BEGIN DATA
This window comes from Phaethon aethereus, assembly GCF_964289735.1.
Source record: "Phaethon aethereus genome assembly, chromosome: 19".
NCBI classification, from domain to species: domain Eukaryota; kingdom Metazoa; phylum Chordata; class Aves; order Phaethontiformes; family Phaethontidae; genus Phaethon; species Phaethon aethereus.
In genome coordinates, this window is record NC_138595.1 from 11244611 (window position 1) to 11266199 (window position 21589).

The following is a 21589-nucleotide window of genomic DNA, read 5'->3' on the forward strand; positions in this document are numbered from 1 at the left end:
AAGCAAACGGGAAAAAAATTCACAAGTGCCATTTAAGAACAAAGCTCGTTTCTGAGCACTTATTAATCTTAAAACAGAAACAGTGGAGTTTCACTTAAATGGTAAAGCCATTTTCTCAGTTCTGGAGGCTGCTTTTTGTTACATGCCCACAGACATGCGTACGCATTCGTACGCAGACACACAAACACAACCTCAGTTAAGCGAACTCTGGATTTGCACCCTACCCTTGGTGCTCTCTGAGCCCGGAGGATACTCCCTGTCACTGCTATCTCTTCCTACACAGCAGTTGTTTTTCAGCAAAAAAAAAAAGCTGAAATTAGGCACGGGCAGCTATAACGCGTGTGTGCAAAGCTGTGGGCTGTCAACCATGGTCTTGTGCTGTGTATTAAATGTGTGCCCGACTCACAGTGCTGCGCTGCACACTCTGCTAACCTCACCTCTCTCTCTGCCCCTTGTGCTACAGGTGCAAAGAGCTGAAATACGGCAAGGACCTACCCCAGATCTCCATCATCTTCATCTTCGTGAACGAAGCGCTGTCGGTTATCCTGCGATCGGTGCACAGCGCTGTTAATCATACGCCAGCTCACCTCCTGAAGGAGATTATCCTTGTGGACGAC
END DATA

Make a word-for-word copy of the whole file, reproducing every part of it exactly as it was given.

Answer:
This window comes from Phaethon aethereus, assembly GCF_964289735.1.
Source record: "Phaethon aethereus genome assembly, chromosome: 19".
NCBI classification, from domain to species: domain Eukaryota; kingdom Metazoa; phylum Chordata; class Aves; order Phaethontiformes; family Phaethontidae; genus Phaethon; species Phaethon aethereus.
In genome coordinates, this window is record NC_138595.1 from 11244611 (window position 1) to 11266199 (window position 21589).

The following is a 21589-nucleotide window of genomic DNA, read 5'->3' on the forward strand; positions in this document are numbered from 1 at the left end:
AAGCAAACGGGAAAAAAATTCACAAGTGCCATTTAAGAACAAAGCTCGTTTCTGAGCACTTATTAATCTTAAAACAGAAACAGTGGAGTTTCACTTAAATGGTAAAGCCATTTTCTCAGTTCTGGAGGCTGCTTTTTGTTACATGCCCACAGACATGCGTACGCATTCGTACGCAGACACACAAACACAACCTCAGTTAAGCGAACTCTGGATTTGCACCCTACCCTTGGTGCTCTCTGAGCCCGGAGGATACTCCCTGTCACTGCTATCTCTTCCTACACAGCAGTTGTTTTTCAGCAAAAAAAAAAAGCTGAAATTAGGCACGGGCAGCTATAACGCGTGTGTGCAAAGCTGTGGGCTGTCAACCATGGTCTTGTGCTGTGTATTAAATGTGTGCCCGACTCACAGTGCTGCGCTGCACACTCTGCTAACCTCACCTCTCTCTCTGCCCCTTGTGCTACAGGTGCAAAGAGCTGAAATACGGCAAGGACCTACCCCAGATCTCCATCATCTTCATCTTCGTGAACGAAGCGCTGTCGGTTATCCTGCGATCGGTGCACAGCGCTGTTAATCATACGCCAGCTCACCTCCTGAAGGAGATTATCCTTGTGGACGAC